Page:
A British woman, believed to be a grandmother in her 50s, died over the weekend while under treatment at London's Hospital for Tropical Diseases for rabies. She had contracted the deadly disease while on vacation in Asia, where she was bitten by a puppy.
Doctors stated they were delayed in accurately diagnosis her condition because the victim did not disclose that she had been visiting India and had suffered a dog bite, according to the Daily Mail.
Four days later, on May 25, during her second visit to University College Hospital, she admitted she had been bitten by the dog, and rabies infection was then suspected. A hospital source told the Daily Mail that, if they had been promptly informed of her trip, the whole approach to treatment would have been different. However, it was still not likely she would have survived.
Dr Ron Behrens, travel medicine expert at the London School of Hygiene and Tropical Medicine, told the Mail that the prognosis was 'bleak' for people infected with rabies encephalitis, with only one or two cases known to have survived. Once the symptoms of rabies develop – including sickness, aggression and hallucinations – the virus has spread to the brain and is nearly always fatal.
Professor Tom Solomon of the Institute of Infection and Global Health at the University of Liverpool agreed that the mortality rate is almost 100 per cent in everyone who is bitten but doesn’t seek help immediately. They will die within a few weeks of the symptoms starting to show, he said.
Responding to a report that Darent Valley Hospital had sent the woman home when she first went there and sought medical assistance for “a mild illness,” a spokesman for the hospital said: “The UK is rabies-free…a doctor is unlikely to consider rabies as a diagnosis unless the patient highlights wild animal contact in an at-risk country…The hospital responded to the information supplied by the patient at the time,” he told the Daily Mail.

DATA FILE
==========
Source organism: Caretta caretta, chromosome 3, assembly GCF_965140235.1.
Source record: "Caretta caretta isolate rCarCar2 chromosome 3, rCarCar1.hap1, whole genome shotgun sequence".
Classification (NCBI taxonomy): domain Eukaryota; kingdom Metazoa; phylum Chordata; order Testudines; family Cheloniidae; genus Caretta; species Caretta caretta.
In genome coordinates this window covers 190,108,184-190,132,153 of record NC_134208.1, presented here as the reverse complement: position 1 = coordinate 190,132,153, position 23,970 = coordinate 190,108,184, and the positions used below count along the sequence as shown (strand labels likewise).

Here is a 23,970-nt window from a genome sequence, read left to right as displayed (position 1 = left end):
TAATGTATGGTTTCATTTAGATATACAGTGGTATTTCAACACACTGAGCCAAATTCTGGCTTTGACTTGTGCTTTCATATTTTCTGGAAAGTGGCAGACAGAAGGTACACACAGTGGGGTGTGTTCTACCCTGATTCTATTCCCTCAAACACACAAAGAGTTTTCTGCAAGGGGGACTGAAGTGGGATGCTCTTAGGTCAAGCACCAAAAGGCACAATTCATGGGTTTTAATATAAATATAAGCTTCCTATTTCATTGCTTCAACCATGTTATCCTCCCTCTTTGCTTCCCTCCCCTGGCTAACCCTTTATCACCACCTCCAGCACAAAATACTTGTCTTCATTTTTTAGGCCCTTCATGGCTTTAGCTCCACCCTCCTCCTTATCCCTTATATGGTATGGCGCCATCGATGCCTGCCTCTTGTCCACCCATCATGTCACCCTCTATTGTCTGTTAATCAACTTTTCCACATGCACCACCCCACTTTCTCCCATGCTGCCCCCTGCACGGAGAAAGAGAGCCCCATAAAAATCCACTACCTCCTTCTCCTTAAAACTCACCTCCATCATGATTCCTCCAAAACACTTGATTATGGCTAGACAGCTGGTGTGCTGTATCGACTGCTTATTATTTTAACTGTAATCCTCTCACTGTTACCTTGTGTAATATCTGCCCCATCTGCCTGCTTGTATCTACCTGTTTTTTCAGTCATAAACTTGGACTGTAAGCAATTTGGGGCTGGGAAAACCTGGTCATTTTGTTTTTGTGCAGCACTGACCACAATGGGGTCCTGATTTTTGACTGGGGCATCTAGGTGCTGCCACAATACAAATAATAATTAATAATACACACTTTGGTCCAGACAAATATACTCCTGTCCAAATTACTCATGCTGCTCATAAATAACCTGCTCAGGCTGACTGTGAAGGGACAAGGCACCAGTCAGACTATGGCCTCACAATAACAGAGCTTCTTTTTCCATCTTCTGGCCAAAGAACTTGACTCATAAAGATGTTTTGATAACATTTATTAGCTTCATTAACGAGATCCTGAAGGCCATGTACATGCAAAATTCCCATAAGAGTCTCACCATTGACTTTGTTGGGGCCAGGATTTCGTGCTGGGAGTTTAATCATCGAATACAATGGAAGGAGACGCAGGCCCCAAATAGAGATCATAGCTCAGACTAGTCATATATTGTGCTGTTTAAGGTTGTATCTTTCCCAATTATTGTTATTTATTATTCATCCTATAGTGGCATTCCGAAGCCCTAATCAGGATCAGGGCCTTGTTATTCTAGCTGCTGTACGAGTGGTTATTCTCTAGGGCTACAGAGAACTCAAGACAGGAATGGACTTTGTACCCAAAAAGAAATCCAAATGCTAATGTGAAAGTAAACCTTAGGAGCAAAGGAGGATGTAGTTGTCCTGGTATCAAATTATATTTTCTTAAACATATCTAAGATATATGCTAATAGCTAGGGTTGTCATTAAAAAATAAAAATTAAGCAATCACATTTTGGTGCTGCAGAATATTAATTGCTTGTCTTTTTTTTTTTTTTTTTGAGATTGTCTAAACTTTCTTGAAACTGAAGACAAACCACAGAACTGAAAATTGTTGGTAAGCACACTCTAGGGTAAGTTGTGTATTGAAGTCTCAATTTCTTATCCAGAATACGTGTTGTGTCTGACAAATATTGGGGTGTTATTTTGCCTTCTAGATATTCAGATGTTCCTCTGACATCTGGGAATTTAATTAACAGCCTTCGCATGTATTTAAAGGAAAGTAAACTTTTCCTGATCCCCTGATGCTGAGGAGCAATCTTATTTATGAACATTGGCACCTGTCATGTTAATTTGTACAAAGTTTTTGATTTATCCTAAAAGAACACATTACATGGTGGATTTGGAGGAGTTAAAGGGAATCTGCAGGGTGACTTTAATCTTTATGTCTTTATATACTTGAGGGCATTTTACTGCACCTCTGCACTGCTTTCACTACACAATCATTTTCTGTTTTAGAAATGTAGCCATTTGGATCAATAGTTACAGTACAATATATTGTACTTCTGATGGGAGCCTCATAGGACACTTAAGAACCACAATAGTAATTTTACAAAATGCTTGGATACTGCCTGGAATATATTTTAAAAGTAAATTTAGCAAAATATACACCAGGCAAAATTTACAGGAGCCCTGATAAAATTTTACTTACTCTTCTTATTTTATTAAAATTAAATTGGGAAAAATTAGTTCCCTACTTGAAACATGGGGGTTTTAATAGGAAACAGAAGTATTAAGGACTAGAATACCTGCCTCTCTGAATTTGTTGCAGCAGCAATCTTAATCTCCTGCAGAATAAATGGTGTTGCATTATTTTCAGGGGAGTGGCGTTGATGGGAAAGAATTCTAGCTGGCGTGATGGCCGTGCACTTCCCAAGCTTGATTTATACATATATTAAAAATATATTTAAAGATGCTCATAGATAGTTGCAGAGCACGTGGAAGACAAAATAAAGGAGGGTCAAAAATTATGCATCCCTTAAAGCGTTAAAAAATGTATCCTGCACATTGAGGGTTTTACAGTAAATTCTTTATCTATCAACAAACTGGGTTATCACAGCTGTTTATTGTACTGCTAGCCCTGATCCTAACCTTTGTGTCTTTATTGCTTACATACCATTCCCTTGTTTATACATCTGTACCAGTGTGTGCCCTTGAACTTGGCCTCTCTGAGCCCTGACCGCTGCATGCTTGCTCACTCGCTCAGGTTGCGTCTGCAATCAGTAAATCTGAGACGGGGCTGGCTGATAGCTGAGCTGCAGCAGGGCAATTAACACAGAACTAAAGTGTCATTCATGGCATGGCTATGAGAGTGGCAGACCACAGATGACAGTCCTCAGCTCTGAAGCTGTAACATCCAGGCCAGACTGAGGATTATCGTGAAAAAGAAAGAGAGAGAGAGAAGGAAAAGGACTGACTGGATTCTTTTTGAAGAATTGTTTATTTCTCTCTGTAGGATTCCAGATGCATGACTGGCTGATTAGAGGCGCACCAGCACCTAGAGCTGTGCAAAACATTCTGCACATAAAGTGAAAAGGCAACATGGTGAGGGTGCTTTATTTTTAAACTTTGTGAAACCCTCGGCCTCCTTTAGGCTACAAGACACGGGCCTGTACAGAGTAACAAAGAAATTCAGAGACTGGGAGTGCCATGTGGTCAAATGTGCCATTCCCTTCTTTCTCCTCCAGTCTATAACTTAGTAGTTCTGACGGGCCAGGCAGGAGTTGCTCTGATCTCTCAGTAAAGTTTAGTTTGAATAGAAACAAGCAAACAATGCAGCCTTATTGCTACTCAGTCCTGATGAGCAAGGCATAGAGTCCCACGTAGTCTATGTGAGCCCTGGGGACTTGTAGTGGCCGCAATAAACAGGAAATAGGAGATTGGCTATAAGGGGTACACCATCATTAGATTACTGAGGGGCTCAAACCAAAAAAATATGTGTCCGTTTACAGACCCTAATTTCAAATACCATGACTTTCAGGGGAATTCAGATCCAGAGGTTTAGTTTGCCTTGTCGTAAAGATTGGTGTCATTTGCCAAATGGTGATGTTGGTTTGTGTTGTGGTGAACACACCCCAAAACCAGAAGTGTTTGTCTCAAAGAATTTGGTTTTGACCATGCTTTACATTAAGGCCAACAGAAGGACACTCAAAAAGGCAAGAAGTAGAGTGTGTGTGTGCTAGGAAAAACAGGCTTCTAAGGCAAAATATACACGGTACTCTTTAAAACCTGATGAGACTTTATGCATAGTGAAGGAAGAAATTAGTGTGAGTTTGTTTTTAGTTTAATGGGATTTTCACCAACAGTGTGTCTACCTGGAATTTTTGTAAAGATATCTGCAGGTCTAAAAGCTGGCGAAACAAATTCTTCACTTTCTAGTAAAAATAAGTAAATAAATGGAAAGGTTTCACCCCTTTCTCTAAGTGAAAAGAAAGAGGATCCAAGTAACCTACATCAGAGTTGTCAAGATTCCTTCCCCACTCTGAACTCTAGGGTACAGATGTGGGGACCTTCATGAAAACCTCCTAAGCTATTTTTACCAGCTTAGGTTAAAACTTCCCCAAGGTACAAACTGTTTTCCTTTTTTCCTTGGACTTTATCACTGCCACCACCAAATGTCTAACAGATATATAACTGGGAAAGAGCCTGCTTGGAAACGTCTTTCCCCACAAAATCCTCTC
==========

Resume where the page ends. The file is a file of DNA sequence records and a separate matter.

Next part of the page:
Although there are no cases of rabies from human-to-human contact, the five members of staff that came into close contact with the patient are reportedly being vaccinated as a precautionary measure.
SECOND RABIES CASE IN ENGLAND REPORTED
The last report of rabies in England was seven years ago, in July 2005, when a woman died after contracting it from a dog bite during a holiday in the Indian resort of Goa.
However, on Friday, May 25, the Health Protection Agency announced that a second possible case of rabies in England is being investigated and treated. The patient is a British woman from Leeds, a city in West Yorkshire. She had also reportedly been bitten by a dog while traveling abroad.
HPA officials have stated that there are absolutely no links to the case in London, according to the Daily Mail.
1) It is estimated the over 55,000 humans die from rabies every year, with most cases occurring in Africa and South and South-East Asia.
2) About one-half of all rabies cases originate from or occur in India.
3) Rabies is usually transferred through saliva from the bite of an infected animal, with dogs and bats being the most common transmitter of rabies to humans.
4) There are an increasing number of reports of rabies being contracted by feral cat bites or from other wildlife that had been in contact with wild/feral cats.
5) Since 1946, twenty-four people have died in Britain after being infected with rabies abroad. Four of these have occurred since 2000.
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